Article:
Fig. 4 isa fragmentary sectional view of vertilines 4-4 of Fig. 2 and illustrating particularly the manner in which the present invention serves effectively to conceal the joints or crevices therebetween, and

Fig. 5 is a fragmentary sectional view diagrammatically illustrating the manner in which the rabbeted marginal edge ofa panel may be provided with an overhanging rolled, compacted masonry colored granular surface.

Referring to Fig. 1 of the drawings, the numeral l0 designates a panel of building siding material. This panel preferably comprises a substantially rigid base of fibre insulation board II, generally rectangular in shape, and provided with ship-lap flanges I! at one longitudinal and one transverse edge thereof, while the other two edges of the panel are formed in complementary relation to the first-named edges by undercutting thereof to provide projecting ship-lap flanges l3. Thus, the upper face of the flange l3 formsa continuation of the face of the panel. These panels are adapted to be applied in abutting, coplanar relation, with the ship-lap flange l3 of one panel overlapping the complementary flange l2 of the adjoining panel, as illustrated in Figs. 2 and 4, to form a water-tight joint therebetween.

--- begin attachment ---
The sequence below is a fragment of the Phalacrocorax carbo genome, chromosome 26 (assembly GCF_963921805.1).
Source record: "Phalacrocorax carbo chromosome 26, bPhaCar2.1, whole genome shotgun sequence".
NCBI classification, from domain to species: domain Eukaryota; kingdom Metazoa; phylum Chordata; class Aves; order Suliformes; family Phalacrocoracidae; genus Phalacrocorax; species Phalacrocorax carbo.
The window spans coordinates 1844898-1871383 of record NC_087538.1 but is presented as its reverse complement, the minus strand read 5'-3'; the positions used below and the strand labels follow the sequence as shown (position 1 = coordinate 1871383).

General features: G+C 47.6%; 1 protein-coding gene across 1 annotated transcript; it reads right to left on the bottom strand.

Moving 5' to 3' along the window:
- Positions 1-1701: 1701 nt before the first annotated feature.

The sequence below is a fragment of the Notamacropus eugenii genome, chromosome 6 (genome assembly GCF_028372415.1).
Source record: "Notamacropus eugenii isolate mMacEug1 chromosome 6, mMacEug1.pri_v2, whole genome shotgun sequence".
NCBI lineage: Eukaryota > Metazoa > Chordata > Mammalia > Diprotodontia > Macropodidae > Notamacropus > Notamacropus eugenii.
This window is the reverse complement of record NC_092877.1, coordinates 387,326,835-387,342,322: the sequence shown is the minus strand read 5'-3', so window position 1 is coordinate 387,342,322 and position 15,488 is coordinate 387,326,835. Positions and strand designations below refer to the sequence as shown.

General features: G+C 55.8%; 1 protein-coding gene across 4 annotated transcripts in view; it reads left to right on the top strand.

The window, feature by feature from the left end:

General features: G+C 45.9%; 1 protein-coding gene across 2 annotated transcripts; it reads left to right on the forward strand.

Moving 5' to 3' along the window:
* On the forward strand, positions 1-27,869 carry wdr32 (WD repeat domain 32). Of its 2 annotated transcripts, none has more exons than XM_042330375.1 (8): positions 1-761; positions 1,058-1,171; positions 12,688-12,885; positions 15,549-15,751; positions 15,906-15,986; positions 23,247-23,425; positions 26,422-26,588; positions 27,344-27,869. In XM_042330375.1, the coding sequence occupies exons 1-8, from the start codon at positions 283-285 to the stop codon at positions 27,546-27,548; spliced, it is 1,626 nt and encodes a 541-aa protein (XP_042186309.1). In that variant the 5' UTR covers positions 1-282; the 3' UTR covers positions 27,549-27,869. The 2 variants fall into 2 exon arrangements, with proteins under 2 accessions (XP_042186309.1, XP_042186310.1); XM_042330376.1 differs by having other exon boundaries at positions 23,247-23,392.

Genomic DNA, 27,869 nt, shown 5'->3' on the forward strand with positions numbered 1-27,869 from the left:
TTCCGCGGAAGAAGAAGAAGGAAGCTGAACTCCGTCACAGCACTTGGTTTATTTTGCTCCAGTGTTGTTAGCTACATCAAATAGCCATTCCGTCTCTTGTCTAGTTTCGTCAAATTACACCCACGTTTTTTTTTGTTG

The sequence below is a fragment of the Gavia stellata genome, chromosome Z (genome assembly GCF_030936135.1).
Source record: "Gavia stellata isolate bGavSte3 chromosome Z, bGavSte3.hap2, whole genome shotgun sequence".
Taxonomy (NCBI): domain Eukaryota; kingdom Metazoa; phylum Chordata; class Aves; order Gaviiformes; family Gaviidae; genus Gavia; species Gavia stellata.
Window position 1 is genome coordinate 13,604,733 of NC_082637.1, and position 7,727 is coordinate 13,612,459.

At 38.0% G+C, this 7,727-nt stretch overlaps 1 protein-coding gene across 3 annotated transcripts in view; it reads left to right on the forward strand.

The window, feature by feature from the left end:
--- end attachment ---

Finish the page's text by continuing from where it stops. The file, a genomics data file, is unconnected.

In accordance with the present invention, the panel blank H, in addition to being properly cut to size and provided with complementary shiplap flanges l2 and I3, as previously described, is provided with a rabbet, notch or recess 25 extend-. ing for the entire length along one longitudinal edge of the blank. As bestshown in Fig. 3, this recess or rabbet 25 has its sides or faces 26 and '21 extending preferably, although not essentially,

at right angles to each other.

The panel blank thus provided may then be impregnated with asphalt or other similar bituniinous material in order to stiffen the board and bind the surface fibres together against delamination. The approximate extent of this surface impregnation is indicated by the stippled border areas, as at I4. The exposed face of the thus impregnated panel base is then coated with a layer of thermoplastic asphaltic coating material 15, such as high melt point asphalt, combined with suitable filler material. In addition to forming a layer of substantial thickness on the flat surface of the blank, the coating will also flow over the edge thereof and fill the recess or rabbet 25 substantially to the level of the layer on the flat surface so as to be continuous there with. As the asphalt layer l5 cools, it becomes bonded to the surface and will be retained in the rabbet 25 so as to completely fill the latter, thus providing an additional thickness of coating along this edge of the panel base.